Hancock, Harry Edgar, Wireless at sea; the first fifty years: A history of the progress and development of marine wireless communications written to commemorate the jubilee of the Marconi International Marine Communication Company, Limited, Chelmsford, Eng., Marconi International Marine Communication Co., 1950. LCCN 51040529 /L
Hong, Sungook, Wireless: From Marconi’s Black-Box to the Audio, Cambridge, Mass.: MIT Press, 2001. ISBN 0-262-08298-5.
Janniello, Maria Grace, Monteleone, Franco and Paoloni, Giovanni (eds) (1996), One hundred years of radio: From Marconi to the future of the telecommunications. Catalogue of the extension, Venice: Marsilio.
Jolly, W. P., Marconi, 1972.
Larson, Erik, Thunderstruck, New York: Crown Publishers, 2006. ISBN 1-4000-8066-5 A comparison of the lives of Hawley Harvey Crippen and Marconi. Crippen was a murderer whose Transatlantic escape was foiled by the new invention of shipboard radio.
MacLeod, Mary K., Marconi: The Canada Years – 1902–1946, Halifax, Nova Scotia: Nimbus Publishing Limited, 1992, ISBN 1551093308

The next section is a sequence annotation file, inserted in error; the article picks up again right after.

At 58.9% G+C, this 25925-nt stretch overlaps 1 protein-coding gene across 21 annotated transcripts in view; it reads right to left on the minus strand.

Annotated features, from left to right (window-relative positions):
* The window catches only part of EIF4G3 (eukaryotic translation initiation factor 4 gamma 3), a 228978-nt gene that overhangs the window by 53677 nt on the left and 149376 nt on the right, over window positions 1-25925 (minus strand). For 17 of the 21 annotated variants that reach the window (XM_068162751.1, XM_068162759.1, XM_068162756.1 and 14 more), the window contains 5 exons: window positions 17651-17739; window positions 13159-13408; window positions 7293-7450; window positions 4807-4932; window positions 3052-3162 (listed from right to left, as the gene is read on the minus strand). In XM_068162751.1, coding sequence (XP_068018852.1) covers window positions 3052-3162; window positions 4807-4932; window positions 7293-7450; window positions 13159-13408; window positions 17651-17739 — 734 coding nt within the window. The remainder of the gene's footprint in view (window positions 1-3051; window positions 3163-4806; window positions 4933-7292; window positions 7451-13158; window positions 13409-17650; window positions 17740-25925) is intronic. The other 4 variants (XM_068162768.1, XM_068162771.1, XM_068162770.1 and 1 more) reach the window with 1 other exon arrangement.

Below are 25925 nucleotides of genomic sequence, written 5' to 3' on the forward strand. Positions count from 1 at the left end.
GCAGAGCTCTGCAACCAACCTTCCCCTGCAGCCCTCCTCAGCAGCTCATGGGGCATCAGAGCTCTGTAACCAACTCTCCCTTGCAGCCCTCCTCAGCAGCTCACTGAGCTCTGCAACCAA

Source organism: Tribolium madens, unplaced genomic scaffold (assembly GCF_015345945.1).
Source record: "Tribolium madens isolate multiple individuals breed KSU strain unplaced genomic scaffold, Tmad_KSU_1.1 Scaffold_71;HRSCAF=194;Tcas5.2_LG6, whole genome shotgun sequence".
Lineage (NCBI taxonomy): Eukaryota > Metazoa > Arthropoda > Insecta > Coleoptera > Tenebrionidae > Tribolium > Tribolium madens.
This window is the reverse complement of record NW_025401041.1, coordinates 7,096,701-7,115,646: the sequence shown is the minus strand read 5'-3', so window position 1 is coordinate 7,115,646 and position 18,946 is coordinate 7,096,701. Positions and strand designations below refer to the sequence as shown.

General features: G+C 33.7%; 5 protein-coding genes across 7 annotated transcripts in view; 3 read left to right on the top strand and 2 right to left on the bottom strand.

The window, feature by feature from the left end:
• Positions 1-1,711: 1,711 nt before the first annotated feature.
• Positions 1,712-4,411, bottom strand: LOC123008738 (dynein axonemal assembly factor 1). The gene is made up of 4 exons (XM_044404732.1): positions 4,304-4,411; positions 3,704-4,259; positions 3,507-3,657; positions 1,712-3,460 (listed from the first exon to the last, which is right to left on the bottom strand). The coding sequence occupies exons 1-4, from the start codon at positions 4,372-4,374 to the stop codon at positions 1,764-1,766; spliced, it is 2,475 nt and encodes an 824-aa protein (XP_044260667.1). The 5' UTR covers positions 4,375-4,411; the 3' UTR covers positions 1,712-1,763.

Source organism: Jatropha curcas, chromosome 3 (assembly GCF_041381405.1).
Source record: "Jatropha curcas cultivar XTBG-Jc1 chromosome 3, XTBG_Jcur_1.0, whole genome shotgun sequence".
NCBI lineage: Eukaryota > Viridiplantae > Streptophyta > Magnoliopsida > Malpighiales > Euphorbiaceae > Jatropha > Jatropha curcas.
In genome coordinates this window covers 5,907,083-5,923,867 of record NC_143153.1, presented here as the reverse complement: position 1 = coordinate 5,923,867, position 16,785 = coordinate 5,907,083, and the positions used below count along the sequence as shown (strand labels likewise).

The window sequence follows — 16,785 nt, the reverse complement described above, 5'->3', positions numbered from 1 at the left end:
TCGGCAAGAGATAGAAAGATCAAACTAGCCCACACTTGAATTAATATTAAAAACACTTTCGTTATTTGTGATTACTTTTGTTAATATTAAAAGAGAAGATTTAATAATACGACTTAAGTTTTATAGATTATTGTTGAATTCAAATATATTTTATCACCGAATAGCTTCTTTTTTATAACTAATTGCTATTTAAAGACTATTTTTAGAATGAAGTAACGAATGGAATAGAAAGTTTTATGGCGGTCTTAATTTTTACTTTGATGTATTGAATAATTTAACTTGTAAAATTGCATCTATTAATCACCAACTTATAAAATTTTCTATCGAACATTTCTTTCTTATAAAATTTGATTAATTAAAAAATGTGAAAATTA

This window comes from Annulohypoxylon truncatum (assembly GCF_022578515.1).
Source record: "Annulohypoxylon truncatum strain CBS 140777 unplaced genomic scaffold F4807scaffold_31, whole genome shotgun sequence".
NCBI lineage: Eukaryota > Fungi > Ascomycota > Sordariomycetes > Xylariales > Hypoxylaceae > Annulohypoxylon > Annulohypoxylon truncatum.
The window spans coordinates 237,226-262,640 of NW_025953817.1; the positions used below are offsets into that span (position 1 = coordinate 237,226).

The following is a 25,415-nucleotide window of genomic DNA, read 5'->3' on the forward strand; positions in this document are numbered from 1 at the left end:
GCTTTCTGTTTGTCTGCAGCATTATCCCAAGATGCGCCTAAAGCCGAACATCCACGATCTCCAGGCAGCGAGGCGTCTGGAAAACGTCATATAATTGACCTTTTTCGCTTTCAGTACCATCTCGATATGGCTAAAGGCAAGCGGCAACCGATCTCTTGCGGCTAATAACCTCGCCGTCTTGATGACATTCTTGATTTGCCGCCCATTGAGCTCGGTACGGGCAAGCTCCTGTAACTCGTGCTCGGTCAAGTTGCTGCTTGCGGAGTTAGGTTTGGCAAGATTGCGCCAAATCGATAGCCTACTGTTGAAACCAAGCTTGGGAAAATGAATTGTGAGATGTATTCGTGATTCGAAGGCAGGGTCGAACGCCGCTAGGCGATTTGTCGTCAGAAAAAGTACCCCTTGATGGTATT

Masini, Giancarlo, Guglielmo Marconi, Turin: Turinese typographical-publishing union, 1975. LCCN 77472455 (ed. Contains 32 tables outside of the text)
Mason, H. B. (1908). Encyclopaedia of ships and shipping, Wireless Telegraphy. London: Shipping Encyclopaedia. 1908.
Weightman, Gavin, Signor Marconi's magic box: the most remarkable invention of the 19th century & the amateur inventor whose genius sparked a revolution, 1st Da Capo Press ed., Cambridge, MA : Da Capo Press, 2003. ISBN 0-306-81275-4
Winkler, Jonathan Reed. Nexus: Strategic Communications and American Security in World War I. (Cambridge, MA: Harvard University Press, 2008). Account of rivalry between Marconi's firm and the U.S. government during World War I.